While in Bothwell, I was super-excited to meet Galina Khmeleva, a Russian knitter and spinner now based in America, who is doing an incredible job of spreading the word about the knitting traditions of Orenburg, Russia.
In a region characterized by long, bitter winters, hot, dry summers and poor soil fertility, the people of Orenburg have been known for their knitted shawls (both gossamer and heavier-weight) for over three hundred years. The Orenburg goat adapted to the severe winters of the Ural mountain steppes by producing a very fine, downy undercoat similar to cashmere and mohair and this was recognized as a resource that could be used to keep warm and bring in much-needed income.
Each goat yields only 100-150gm of fibre each year, so it is necessary for a family to keep at least a few animals in order to produce enough fibre for shawl-making. The goats are kept outside throughout the year and are combed during molting in spring; the fibre is then thoroughly cleaned and spun into a very fine but durable thread which is then plied, usually with commercially spun silk to add strength and stability and to speed up the process.
Each gossamer shawl (pautinka) then takes one to two months to knit; it may be triangular, square or rectangular and is characterized by geometric lace motifs, intricate edging and a fabric that is as durable as wool but far warmer, lighter and loftier. Like the Shetland ring shawls of Scotland, a true gossamer Orenburg shawl should be able to be passed through a ring and will weigh 100 grams or less.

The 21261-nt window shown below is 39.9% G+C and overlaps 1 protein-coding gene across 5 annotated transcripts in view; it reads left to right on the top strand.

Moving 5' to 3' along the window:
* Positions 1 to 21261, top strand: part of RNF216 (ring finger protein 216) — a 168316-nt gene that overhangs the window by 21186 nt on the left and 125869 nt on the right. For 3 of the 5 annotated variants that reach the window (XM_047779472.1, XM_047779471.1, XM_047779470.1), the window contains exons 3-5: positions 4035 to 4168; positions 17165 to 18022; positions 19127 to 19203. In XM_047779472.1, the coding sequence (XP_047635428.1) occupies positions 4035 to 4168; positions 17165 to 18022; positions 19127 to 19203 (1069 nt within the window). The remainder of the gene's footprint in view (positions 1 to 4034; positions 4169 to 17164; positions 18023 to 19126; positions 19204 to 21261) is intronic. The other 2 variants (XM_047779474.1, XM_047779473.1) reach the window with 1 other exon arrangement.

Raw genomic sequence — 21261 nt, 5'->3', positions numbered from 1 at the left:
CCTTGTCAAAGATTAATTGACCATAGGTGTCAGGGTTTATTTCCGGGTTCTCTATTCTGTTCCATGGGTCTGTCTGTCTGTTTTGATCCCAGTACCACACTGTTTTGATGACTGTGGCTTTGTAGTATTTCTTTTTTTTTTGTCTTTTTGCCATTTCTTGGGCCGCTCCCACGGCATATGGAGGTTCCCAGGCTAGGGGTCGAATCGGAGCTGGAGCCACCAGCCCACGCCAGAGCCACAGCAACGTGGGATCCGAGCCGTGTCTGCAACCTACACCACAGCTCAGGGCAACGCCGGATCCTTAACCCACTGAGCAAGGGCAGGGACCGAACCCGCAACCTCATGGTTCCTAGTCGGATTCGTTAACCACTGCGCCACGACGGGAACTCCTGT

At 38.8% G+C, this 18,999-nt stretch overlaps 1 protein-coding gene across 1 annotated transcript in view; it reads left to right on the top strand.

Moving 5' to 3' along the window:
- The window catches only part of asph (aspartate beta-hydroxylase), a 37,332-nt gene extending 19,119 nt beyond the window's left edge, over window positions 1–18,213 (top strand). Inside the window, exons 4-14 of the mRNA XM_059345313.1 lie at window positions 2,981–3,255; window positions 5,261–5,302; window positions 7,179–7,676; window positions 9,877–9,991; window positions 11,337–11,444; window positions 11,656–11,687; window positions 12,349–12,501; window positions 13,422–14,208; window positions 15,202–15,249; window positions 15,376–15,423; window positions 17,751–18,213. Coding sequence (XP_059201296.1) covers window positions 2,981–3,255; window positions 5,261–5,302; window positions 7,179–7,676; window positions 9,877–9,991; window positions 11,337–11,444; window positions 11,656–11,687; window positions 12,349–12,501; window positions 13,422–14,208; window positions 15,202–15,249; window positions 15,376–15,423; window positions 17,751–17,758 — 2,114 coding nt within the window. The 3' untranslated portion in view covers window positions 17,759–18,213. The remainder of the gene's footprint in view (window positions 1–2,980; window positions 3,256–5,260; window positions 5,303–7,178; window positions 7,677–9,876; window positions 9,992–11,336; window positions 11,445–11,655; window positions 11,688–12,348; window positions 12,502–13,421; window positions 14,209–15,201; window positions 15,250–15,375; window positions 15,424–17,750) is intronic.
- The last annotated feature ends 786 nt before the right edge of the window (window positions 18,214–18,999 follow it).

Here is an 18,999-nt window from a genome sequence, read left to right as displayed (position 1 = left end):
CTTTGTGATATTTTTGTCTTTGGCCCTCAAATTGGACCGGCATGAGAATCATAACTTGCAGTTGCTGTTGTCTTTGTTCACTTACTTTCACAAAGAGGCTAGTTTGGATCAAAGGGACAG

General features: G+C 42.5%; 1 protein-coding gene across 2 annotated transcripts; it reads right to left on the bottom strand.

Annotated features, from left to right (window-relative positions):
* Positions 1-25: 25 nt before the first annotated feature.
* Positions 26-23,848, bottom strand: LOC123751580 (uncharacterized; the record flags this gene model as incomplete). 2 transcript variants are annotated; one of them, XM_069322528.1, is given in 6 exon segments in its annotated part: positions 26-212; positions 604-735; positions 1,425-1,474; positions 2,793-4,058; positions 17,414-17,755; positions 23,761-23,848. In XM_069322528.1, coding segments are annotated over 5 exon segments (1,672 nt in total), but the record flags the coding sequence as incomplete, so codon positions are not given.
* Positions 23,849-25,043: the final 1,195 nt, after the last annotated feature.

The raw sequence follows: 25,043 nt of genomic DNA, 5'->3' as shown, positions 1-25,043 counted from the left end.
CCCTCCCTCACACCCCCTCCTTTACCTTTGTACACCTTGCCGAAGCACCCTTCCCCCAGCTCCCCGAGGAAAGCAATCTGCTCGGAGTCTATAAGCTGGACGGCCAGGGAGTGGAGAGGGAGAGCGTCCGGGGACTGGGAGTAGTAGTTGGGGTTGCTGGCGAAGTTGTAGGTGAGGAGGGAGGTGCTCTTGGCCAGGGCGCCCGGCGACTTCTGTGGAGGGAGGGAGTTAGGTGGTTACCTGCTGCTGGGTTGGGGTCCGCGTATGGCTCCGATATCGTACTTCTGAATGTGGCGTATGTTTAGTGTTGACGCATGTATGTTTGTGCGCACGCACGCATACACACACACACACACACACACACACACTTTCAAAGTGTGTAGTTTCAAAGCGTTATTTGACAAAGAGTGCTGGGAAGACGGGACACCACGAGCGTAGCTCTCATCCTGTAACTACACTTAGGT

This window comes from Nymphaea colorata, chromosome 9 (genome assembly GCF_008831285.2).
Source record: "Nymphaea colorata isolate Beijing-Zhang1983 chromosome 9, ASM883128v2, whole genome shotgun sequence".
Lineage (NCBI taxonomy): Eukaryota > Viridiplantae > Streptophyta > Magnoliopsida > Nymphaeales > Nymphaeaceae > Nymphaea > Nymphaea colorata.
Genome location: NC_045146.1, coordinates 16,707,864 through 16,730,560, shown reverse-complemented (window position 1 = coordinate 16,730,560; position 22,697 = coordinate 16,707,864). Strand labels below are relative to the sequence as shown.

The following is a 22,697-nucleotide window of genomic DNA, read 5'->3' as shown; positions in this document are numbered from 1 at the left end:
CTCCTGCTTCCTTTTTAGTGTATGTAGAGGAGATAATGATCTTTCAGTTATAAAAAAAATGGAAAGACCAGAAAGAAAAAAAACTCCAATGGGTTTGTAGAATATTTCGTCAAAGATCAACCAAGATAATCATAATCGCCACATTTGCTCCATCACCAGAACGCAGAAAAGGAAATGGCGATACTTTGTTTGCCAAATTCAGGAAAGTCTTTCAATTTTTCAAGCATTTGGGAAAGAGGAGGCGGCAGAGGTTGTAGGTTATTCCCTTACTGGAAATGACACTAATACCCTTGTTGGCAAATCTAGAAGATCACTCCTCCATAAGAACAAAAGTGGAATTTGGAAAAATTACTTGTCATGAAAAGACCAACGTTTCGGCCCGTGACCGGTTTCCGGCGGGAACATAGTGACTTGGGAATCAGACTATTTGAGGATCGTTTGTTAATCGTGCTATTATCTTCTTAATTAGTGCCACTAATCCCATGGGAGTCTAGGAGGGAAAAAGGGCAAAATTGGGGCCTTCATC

Traditionally, the techniques used to create the Orenburg shawl were passed from generation to generation within a family and no written instructions or patterns existed. During the Soviet period, shawlmaking became a state-controlled industry, so much so that many laceknitters struggled to survive without government support when communism fell. Luckily, several master laceknitters of Orenburg agreed to share their wealth of knowledge and skills with Galina, who spent a huge amount of time translating and transcribing what she learned from them and who now travels extensively to share the beauty of the tradition and to pass on the skills used in creating an Orenburg shawl. She is currently holding a series of classes across Australia, including several with the NSW Handknitters Guild and a two-day workshop at Morris and Sons in Melbourne… and I think there are places left in that one! My finances are super-tight at the moment but I am hoping for a miracle so that I can attend! My impression from hearing her speak at Bothwell was that she would be a wonderful teacher, both funny and a bit bossy so able to get the best out of students.
Here she is!
And, if you can’t get to learn with her in person, try to get hold of a copy of her book… it is a great combination of history and how-to. I’m saving my pennies for that too…